Creating psychological safety in the workplace: how to detox your leadership team dynamics

I’ve been working with a CEO recently, helping him crack open some unhelpful habits and long-term dynamics in his senior leadership group. You probably know the type of thing; nodding and agreement during the meeting, but sniping and inaction afterwards, silo thinking and a lack of sharing information. A focus on ‘me and mine’ rather than ‘we and ours’.

What’s interesting is that once we understand that it’s a lack of safety that sits underneath these kinds of behaviours, we can start to approach them with a different mindset, and find new ways for the group to move forward together. 

Physical vs psychological safety in the workplace

As I’ve talked about before, our brain wants to keep us safe first and foremost. But, the thing is for our brain, a ‘threat’ doesn’t just mean a threat to our physical safety. The same threat response gets triggered in our brains when we feel a lack of control, if we perceive that we’re being ‘pushed out’ of the group, if we think that something is unfair or when we feel our status is at risk.

Wow!
That’s quite a list, right?

And as I’m sure you can imagine, whilst this senior leadership group’s physical safety was pretty much guaranteed, there are lots of things that happen in leadership team dynamics that could trigger any, or many, of these more psychological aspects of feeling safe.

So, what can we do to recruit the brains and create that much-needed sense of psychological safety in the workplace, so the senior leaders can create a more constructive dynamic?

Well, the other thing to realise about the brain is that it has limited processing capacity. So much so, that it can’t process all of the incoming data from our environment; it’s just too much. Because of this, we filter information and create ‘stories’ to make sense of what we’re experiencing. The challenge in this is that the stories aren’t always helpful, but the brain doesn’t know this – it accepts whatever our interpretation of our experiences is and reacts accordingly.

Operate in reality, not stories

The first thing we need to do is to start operating in reality. We can do this by being curious and asking questions of ourselves and others to challenge and check the stories we’re telling ourselves. (If you’ve already read my book Becoming AntiFragile, you will recognise this as one of the ROBUST principles I developed. If you haven’t ordered your copy yet, it’s available here).

3 questions to ask to create more psychological safety in the workplace

I helped this CEO and his senior leaders do this by teaching them key strategic ‘question loops’ to help them stay curious, and open to the possibility that the story they were telling themselves may not be completely accurate.

For example, when they were feeling anxious because they perceived they were losing control, they could ask themselves:

What can I control?

What can’t I control?

What can I influence?

And then focus on the things that they could control, instead of creating stories and wasting energy on the areas they could not influence.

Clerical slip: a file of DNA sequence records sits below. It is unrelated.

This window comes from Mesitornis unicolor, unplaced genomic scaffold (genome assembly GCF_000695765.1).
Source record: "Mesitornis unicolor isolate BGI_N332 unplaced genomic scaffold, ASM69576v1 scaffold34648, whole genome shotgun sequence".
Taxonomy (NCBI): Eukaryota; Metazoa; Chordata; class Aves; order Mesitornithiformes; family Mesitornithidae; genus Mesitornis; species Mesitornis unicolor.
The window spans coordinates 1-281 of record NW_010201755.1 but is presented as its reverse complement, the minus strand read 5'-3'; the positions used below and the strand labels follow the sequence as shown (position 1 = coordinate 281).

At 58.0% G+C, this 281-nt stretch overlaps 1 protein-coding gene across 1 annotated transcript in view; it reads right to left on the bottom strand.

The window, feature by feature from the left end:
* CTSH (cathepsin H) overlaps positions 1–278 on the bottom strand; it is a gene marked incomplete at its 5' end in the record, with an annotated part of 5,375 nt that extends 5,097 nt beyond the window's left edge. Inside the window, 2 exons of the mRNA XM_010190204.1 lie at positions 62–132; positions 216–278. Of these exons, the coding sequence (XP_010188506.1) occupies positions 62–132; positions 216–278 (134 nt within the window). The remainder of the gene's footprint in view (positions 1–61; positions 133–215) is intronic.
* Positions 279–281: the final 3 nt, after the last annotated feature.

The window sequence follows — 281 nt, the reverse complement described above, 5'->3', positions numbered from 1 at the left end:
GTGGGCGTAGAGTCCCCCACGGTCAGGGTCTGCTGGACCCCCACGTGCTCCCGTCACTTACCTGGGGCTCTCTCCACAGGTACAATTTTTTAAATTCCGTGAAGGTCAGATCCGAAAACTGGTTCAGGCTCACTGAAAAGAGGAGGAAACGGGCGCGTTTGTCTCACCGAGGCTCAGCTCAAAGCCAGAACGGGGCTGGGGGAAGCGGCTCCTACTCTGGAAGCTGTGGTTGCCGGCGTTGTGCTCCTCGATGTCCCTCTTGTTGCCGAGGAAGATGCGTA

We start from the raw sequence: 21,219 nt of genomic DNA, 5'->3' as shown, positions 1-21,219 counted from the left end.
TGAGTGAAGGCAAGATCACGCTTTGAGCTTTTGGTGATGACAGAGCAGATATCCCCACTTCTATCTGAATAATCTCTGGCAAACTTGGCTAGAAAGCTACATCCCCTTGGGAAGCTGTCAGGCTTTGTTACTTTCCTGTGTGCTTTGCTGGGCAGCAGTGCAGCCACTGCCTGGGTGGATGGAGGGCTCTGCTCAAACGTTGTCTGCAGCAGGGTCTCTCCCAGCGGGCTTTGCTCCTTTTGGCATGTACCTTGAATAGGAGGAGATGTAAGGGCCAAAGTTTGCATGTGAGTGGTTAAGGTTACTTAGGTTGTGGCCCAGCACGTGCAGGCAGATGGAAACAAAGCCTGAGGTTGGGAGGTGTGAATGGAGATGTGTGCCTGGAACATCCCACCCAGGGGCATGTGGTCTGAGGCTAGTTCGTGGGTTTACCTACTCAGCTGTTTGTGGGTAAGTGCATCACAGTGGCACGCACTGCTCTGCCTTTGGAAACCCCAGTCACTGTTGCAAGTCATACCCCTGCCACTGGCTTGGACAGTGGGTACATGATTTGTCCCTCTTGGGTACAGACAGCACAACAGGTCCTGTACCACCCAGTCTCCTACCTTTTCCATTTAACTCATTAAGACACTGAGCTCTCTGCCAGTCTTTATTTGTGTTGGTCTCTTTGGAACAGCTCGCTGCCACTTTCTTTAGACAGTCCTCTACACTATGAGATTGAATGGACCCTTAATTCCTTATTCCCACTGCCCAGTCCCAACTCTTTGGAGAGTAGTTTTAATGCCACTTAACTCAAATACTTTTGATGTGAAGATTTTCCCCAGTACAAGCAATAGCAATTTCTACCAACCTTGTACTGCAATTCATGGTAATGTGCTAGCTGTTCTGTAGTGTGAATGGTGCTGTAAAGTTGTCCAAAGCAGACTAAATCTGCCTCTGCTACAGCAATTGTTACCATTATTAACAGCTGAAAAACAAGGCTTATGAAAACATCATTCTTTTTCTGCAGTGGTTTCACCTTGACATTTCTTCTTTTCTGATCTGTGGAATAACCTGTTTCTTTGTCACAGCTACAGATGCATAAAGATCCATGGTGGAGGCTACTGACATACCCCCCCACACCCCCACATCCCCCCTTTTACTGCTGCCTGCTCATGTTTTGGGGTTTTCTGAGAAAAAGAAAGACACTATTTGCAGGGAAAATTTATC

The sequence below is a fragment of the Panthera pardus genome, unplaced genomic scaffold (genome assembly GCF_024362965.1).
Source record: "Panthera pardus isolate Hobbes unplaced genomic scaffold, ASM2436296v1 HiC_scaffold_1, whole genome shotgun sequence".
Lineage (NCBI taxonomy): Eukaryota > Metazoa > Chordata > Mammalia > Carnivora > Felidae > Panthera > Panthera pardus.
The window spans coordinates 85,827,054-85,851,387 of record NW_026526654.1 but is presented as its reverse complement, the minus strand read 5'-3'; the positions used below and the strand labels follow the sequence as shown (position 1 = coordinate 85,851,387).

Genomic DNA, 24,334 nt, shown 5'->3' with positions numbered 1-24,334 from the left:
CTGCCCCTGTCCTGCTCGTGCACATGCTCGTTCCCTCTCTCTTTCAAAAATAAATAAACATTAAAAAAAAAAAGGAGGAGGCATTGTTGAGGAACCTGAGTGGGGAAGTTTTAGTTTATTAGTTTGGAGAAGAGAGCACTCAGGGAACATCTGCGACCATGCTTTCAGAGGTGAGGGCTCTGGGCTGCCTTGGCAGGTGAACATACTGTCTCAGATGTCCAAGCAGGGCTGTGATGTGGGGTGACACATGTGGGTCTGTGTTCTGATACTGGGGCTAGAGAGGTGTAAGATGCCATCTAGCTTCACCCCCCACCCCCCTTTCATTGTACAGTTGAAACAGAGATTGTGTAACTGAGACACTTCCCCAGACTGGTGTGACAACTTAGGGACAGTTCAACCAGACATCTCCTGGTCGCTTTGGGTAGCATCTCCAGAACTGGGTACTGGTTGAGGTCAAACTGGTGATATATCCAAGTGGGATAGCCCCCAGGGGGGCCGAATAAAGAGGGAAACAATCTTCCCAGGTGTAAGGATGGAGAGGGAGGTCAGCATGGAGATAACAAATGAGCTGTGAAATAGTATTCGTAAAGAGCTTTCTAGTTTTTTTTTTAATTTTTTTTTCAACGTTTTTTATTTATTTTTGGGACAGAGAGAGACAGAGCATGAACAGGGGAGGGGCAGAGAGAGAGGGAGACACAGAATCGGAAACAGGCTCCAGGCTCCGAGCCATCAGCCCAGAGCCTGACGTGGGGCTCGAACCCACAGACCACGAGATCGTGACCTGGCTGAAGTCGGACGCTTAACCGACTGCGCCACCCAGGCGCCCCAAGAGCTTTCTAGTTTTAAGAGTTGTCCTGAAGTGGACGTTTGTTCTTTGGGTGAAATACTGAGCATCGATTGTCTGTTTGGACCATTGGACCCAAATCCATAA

We also explored questions they could raise with each other and ground rules for doing so.

The second thing that worked well with this group and other CEOs and senior leadership teams I work with, is to have them focus on the purpose of their work as a team. Often in organisations, senior leadership groups get stuck in their functional purpose, which is anchored in organising, coordination and reporting.

Fundamentally, the real purpose of the SLT in any organisation is the human-centred ‘function’ of leading. Deeply embedded in that responsibility is understanding and communicating the purpose of our work together and the difference we want it to make. And then helping to create culture by role-modelling the mindsets, attitudes and behaviours that will help us achieve it.

Does this mean that we put aside commerciality? Absolutely not.

Does it mean that CEOs and senior leaders must be perfect? Probably not.

But it does mean that they accept that one of their responsibilities as a senior leader is to challenge themselves to move beyond playground politics and ego-driven behaviour, and to hold themselves accountable to do the work needed to get there.

Embedding a culture of psychological safety in the workplace – from the top down

By connecting this SLT back to the purpose of the work of the organisation and the difference they wanted it to make in the future, they were able to see their role as stewards of that vision and that it was a bigger, more infinite game that they wanted to play.

This work doesn’t happen overnight, but it is possible to change unhealthy and unhelpful dynamics if the leaders in the group are willing to do the work.

And if they’re not?

Well that’s a whole other situation that I often help CEO’s with too!

If you, your CEO or your organisation need some help cracking open unhealthy and unhelpful SLT dynamics let me know – I’d love to help. Book in a free 30 minute, consultation here.

Dr Paige Williams

Dr Paige Williams

International Speaker, Author, Mentor

 

Determined to help leaders move beyond just the need for resilience, Paige provides practical, evidence-based strategies for leaders to become antifragile, lead themselves and their teams to thrive and succeed in the Decade of Disruption.

Leverage Points

Free Resources

Archives

antifragile, antifragile book, becoming antifragile, antifragile leadership

[email protected]
www.drpaigewilliams.com

antifragile, antifragile book, becoming antifragile, executive coaching, keynote speaker, leadership development, antifragile leadership

[email protected]
www.drpaigewilliams.com